1Praise for a fool is out of place, like snow in summer or rain at harvest time.
2Curses cannot hurt you unless you deserve them. They are like birds that fly by and never light.
3You have to whip a horse, you have to bridle a donkey, and you have to beat a fool.
4If you answer a silly question, you are just as silly as the person who asked it.
5Give a silly answer to a silly question, and the one who asked it will realize that he's not as smart as he thinks.
6If you let a fool deliver a message, you might as well cut off your own feet; you are asking for trouble.
7A fool can use a proverb about as well as crippled people can use their legs.
8Praising someone who is stupid makes as much sense as tying a stone in a sling.
9A fool quoting a wise saying reminds you of a drunk trying to pick a thorn out of his hand.
10An employer who hires any fool that comes along is only hurting everybody concerned.#26.10: Verse 10 in Hebrew is unclear.
2 P 2.22
A fool doing some stupid thing a second time is like a dog going back to its vomit.
12The most stupid fool is better off than those who think they are wise when they are not.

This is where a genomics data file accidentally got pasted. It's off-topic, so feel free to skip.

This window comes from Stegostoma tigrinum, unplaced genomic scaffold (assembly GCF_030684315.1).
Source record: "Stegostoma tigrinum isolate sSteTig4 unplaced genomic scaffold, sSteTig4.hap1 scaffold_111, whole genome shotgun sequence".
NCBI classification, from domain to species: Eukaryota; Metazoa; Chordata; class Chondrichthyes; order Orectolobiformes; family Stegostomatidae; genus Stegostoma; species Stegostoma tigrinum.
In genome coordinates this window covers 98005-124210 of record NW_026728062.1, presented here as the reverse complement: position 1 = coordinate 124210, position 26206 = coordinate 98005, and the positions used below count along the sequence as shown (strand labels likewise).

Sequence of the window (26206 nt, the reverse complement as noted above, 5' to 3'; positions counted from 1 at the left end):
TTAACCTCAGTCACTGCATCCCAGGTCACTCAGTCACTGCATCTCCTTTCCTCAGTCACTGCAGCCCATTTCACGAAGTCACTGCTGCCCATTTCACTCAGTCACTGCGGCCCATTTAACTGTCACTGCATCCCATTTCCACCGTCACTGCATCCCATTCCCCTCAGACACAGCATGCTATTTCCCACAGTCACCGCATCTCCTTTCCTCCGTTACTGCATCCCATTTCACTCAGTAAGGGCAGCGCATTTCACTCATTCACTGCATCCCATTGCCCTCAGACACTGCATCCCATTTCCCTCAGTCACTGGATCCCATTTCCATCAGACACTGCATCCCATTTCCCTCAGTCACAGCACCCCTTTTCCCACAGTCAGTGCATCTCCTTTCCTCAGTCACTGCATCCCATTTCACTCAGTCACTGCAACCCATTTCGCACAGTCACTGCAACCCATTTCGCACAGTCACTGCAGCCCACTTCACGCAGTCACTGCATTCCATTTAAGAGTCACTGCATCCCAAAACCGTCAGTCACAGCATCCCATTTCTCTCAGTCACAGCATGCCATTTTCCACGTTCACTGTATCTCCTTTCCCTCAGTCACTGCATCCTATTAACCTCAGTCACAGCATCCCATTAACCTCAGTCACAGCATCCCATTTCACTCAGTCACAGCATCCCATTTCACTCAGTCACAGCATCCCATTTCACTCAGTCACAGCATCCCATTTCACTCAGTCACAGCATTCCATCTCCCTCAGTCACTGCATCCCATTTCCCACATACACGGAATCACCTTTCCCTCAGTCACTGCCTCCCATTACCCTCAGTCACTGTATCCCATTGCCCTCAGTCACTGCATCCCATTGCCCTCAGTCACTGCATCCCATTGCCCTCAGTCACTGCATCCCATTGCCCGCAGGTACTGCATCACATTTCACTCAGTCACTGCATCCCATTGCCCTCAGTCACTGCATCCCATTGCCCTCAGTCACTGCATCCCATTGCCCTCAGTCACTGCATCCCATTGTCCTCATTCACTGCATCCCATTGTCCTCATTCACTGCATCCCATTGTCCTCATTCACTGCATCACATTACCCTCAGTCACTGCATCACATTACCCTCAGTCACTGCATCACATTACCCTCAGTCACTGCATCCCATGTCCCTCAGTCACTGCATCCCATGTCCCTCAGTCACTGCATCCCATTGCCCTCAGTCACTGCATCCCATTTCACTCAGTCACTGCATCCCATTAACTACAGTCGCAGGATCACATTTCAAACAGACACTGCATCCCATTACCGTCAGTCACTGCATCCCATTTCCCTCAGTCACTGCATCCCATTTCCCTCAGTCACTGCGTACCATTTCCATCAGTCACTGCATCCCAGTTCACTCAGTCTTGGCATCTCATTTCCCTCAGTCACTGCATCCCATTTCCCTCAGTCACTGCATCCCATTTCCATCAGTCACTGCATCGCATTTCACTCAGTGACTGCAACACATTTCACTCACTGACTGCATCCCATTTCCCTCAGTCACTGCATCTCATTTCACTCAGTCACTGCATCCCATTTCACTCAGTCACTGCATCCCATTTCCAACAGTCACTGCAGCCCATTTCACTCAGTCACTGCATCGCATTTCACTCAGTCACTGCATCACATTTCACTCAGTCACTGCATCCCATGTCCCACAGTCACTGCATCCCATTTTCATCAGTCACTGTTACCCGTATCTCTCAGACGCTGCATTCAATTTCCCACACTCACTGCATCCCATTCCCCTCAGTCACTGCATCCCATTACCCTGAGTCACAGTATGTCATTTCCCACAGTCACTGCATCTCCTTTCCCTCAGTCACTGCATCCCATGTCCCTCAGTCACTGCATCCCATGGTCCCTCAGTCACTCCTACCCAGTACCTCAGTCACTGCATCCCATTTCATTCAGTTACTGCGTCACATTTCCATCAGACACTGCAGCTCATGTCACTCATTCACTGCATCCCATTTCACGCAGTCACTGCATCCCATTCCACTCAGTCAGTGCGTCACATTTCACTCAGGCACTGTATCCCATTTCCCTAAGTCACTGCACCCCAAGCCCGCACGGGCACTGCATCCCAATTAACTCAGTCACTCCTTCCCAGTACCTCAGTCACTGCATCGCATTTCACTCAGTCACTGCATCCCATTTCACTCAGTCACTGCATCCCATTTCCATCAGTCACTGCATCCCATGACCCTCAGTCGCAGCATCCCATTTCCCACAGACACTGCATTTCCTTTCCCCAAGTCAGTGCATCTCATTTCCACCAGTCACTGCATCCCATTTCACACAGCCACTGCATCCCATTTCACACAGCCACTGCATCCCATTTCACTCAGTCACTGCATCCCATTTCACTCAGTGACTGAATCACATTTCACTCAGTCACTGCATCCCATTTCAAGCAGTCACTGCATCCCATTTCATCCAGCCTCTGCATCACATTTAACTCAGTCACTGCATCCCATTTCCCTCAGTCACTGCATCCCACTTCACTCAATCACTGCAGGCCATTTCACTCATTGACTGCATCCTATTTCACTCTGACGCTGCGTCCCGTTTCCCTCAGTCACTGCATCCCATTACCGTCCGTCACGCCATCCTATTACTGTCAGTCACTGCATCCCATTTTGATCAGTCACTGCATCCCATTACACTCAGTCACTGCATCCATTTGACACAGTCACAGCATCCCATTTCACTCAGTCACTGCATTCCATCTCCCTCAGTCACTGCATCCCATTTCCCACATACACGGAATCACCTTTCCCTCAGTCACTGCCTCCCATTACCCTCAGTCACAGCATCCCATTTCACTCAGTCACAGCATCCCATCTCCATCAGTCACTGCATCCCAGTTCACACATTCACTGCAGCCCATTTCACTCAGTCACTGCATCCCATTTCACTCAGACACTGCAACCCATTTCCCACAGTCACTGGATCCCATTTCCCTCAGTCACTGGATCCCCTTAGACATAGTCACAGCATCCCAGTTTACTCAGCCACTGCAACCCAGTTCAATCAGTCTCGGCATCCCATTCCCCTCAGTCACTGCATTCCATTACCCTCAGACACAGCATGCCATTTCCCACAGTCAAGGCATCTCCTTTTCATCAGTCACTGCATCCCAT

13Why don't lazy people ever get out of the house? What are they afraid of Lions?
14Lazy people turn over in bed. They get no farther than a door swinging on its hinges.
15Some people are too lazy to put food in their own mouths.
16A lazy person will think he is smarter than seven men who can give good reasons for their opinions.
17Getting involved in an argument that is none of your business is like going down the street and grabbing a dog by the ears.
18-19Someone who tricks someone else and then claims that he was only joking is like a crazy person playing with a deadly weapon.
20Without wood, a fire goes out; without gossip, quarreling stops.
21Charcoal keeps the embers glowing, wood keeps the fire burning, and troublemakers keep arguments alive.
22Gossip is so tasty! How we love to swallow it!
23Insincere#26.23: One ancient translation Insincere; Hebrew Burning. talk that hides what you are really thinking is like a fine glaze#26.23: Probable text fine glaze; Hebrew unrefined silver. on a cheap clay pot.
24A hypocrite hides hate behind flattering words. 25They may sound fine, but don't believe him, because his heart is filled to the brim with hate. 26He may disguise his hatred, but everyone will see the evil things he does.
People who set traps for others get caught themselves. People who start landslides get crushed.
28You have to hate someone to want to hurt him with lies. Insincere talk brings nothing but ruin.